Last week, the Center on Aging at the American Institute for Research (AIR) released a set of issue briefs detailing the complexities of enrolling in Medicare. One of the briefs, Medicare Complexity Taxes Counseling Resources Available to Beneficiaries, highlights Medicare choices and the personalized counseling available to beneficiaries and their families.
During Medicare’s fall open enrollment period, which runs from October 15th to December 7th, people with Medicare can make changes to the way they receive their Medicare benefits, including by changing their Medicare Advantage and Part D, prescription drug coverage. The report draws on a qualitative study of professional and volunteer counselors, State Health Insurance Assistance Programs (SHIPs), plan brokers, and employers to identify particular areas of confusion and trouble as well as the challenges of meeting the growing demand for assistance.
The report finds that the most common problems beneficiaries have when making decisions during fall open enrollment are: Medicare’s complexity in general, higher than expected Medicare Advantage out-of-pocket costs; limitations on changing Medigap plans and switching from Medicare Advantage back to original Medicare; unexpected and disruptive Part D formulary changes; and losing Marketplace low-income subsidies when they become Medicare eligible.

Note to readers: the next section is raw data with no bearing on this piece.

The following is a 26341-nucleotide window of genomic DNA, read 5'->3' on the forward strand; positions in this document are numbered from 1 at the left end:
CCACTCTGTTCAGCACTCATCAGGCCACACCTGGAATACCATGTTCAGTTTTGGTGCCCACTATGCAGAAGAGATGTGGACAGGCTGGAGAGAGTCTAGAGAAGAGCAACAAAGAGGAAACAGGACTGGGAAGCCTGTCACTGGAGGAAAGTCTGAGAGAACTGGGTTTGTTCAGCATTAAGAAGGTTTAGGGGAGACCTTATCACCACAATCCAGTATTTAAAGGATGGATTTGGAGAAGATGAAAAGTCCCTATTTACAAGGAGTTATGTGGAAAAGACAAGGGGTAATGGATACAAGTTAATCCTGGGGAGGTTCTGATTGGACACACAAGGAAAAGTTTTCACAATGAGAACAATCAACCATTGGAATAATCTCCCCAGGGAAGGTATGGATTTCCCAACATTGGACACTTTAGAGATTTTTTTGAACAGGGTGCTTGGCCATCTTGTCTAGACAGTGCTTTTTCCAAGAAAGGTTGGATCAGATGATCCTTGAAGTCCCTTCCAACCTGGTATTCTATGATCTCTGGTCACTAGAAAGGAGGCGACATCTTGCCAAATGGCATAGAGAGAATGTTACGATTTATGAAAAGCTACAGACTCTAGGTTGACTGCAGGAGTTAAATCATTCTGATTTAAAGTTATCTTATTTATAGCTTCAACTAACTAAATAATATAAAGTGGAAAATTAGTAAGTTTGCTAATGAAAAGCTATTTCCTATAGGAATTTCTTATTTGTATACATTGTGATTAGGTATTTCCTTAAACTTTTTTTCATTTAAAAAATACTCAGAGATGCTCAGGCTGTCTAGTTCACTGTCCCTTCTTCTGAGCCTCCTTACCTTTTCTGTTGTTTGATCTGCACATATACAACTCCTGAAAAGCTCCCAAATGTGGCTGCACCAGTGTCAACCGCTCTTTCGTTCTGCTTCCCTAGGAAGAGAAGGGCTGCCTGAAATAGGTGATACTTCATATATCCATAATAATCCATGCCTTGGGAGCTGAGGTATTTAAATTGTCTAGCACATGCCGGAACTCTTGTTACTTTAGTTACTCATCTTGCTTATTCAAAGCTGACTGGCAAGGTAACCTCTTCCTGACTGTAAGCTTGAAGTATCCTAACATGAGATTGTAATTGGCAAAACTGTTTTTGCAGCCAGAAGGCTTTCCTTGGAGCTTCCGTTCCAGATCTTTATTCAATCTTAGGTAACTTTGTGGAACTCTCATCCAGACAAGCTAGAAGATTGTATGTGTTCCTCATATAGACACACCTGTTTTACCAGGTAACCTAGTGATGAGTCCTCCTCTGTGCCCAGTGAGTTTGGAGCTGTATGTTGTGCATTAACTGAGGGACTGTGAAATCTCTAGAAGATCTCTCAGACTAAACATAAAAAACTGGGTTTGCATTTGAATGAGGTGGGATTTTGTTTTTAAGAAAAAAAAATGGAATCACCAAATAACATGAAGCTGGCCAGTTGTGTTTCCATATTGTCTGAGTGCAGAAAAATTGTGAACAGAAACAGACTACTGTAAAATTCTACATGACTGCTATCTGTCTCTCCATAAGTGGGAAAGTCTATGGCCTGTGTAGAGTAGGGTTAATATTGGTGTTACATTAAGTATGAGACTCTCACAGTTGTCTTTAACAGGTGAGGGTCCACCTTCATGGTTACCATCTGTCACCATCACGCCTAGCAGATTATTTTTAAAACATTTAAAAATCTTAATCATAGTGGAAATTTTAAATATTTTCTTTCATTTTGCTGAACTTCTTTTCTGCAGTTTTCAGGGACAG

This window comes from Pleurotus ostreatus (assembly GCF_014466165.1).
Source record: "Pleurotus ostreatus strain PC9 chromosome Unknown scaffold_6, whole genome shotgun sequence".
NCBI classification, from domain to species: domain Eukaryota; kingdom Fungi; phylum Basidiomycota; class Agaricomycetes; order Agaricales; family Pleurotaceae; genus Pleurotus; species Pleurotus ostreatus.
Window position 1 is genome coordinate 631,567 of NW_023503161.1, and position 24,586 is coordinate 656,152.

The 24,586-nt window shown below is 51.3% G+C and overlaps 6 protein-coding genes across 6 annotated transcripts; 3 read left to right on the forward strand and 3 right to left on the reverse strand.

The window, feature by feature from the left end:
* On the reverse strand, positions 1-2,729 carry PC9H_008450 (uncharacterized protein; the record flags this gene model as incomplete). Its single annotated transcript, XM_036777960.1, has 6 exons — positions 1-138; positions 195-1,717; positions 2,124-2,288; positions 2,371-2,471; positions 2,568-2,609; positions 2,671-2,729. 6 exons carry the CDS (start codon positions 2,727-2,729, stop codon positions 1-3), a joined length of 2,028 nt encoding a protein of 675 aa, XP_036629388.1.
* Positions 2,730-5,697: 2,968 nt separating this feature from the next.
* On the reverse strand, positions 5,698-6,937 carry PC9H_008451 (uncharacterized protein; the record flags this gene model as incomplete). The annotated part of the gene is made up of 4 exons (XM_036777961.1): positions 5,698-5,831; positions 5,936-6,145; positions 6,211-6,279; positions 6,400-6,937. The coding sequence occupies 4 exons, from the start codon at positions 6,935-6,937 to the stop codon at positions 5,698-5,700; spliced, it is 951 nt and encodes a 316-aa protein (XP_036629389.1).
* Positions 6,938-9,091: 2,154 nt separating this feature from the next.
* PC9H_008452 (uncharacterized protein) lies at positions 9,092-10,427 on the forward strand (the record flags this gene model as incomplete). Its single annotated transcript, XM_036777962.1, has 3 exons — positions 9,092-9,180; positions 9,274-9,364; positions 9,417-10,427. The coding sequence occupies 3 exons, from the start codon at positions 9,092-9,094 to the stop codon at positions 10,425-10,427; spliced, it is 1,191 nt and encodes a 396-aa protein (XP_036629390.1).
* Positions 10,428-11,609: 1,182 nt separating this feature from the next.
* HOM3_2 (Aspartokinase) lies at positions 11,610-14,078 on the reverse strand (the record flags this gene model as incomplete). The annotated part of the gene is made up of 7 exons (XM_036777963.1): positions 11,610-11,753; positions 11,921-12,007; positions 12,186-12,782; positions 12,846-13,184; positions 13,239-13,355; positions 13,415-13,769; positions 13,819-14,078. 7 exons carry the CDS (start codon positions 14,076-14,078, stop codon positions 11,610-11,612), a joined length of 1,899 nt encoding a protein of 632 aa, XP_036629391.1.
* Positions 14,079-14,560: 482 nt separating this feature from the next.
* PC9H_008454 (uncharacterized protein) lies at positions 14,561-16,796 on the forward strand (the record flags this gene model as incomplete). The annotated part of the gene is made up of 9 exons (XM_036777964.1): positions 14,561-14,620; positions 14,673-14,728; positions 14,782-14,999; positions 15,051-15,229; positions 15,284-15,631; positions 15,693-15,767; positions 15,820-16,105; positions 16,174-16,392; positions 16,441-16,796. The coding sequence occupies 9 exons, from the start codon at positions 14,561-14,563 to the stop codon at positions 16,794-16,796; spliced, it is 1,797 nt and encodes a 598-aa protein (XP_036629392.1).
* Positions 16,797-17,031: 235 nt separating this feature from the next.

According to AIR, the free counseling resources provided by the SHIPs are “a highly cost-effective way to provide one-on-one support to help lower income beneficiaries make more informed choices about their coverage options. There are about 15,000 SHIP counselors available across the country, and about 57 percent are trained volunteers. In 2013, $51.9 million was spent on the SHIP, which provided one-on-one counseling to more than 2.6 million of the 52.5 million Medicare beneficiaries at a cost of less than $20 per beneficiary served.” The report encourages policy makers to expand SHIP funding and to better utilize these highly trained counselors to help people make better enrollment decisions as they transition from marketplace or employer-based coverage to Medicare.